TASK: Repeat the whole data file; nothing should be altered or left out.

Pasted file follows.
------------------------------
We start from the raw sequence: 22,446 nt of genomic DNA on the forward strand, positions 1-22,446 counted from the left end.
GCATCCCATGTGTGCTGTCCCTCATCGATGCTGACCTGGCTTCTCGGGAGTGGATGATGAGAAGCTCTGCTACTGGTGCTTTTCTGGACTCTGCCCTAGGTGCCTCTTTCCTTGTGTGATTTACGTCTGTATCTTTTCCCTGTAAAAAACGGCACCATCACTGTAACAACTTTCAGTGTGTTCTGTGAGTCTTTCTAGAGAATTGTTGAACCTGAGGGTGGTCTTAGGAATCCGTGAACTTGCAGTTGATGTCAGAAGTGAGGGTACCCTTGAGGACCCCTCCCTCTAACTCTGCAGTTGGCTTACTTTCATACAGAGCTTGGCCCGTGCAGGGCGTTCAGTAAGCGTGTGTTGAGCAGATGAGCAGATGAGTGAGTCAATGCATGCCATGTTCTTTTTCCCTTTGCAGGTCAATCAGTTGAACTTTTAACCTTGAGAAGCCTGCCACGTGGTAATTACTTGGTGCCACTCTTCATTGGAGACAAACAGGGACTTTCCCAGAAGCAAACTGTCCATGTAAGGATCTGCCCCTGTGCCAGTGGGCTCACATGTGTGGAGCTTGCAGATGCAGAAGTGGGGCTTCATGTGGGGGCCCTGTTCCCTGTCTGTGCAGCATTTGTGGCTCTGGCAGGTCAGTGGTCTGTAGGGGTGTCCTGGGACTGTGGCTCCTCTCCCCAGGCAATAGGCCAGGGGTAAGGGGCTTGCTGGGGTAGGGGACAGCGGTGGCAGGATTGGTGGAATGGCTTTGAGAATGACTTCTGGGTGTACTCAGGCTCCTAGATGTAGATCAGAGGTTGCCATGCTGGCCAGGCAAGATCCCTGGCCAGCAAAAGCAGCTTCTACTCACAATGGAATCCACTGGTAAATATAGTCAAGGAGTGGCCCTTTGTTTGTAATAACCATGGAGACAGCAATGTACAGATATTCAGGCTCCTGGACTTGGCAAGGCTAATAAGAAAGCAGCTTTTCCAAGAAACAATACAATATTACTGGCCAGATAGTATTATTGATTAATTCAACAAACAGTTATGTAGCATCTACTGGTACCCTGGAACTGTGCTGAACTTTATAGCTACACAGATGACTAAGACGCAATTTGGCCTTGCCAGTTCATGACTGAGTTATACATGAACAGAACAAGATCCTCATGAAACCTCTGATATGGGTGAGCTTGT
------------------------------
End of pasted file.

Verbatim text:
We start from the raw sequence: 22,446 nt of genomic DNA on the forward strand, positions 1-22,446 counted from the left end.
GCATCCCATGTGTGCTGTCCCTCATCGATGCTGACCTGGCTTCTCGGGAGTGGATGATGAGAAGCTCTGCTACTGGTGCTTTTCTGGACTCTGCCCTAGGTGCCTCTTTCCTTGTGTGATTTACGTCTGTATCTTTTCCCTGTAAAAAACGGCACCATCACTGTAACAACTTTCAGTGTGTTCTGTGAGTCTTTCTAGAGAATTGTTGAACCTGAGGGTGGTCTTAGGAATCCGTGAACTTGCAGTTGATGTCAGAAGTGAGGGTACCCTTGAGGACCCCTCCCTCTAACTCTGCAGTTGGCTTACTTTCATACAGAGCTTGGCCCGTGCAGGGCGTTCAGTAAGCGTGTGTTGAGCAGATGAGCAGATGAGTGAGTCAATGCATGCCATGTTCTTTTTCCCTTTGCAGGTCAATCAGTTGAACTTTTAACCTTGAGAAGCCTGCCACGTGGTAATTACTTGGTGCCACTCTTCATTGGAGACAAACAGGGACTTTCCCAGAAGCAAACTGTCCATGTAAGGATCTGCCCCTGTGCCAGTGGGCTCACATGTGTGGAGCTTGCAGATGCAGAAGTGGGGCTTCATGTGGGGGCCCTGTTCCCTGTCTGTGCAGCATTTGTGGCTCTGGCAGGTCAGTGGTCTGTAGGGGTGTCCTGGGACTGTGGCTCCTCTCCCCAGGCAATAGGCCAGGGGTAAGGGGCTTGCTGGGGTAGGGGACAGCGGTGGCAGGATTGGTGGAATGGCTTTGAGAATGACTTCTGGGTGTACTCAGGCTCCTAGATGTAGATCAGAGGTTGCCATGCTGGCCAGGCAAGATCCCTGGCCAGCAAAAGCAGCTTCTACTCACAATGGAATCCACTGGTAAATATAGTCAAGGAGTGGCCCTTTGTTTGTAATAACCATGGAGACAGCAATGTACAGATATTCAGGCTCCTGGACTTGGCAAGGCTAATAAGAAAGCAGCTTTTCCAAGAAACAATACAATATTACTGGCCAGATAGTATTATTGATTAATTCAACAAACAGTTATGTAGCATCTACTGGTACCCTGGAACTGTGCTGAACTTTATAGCTACACAGATGACTAAGACGCAATTTGGCCTTGCCAGTTCATGACTGAGTTATACATGAACAGAACAAGATCCTCATGAAACCTCTGATATGGGTGAGCTTGT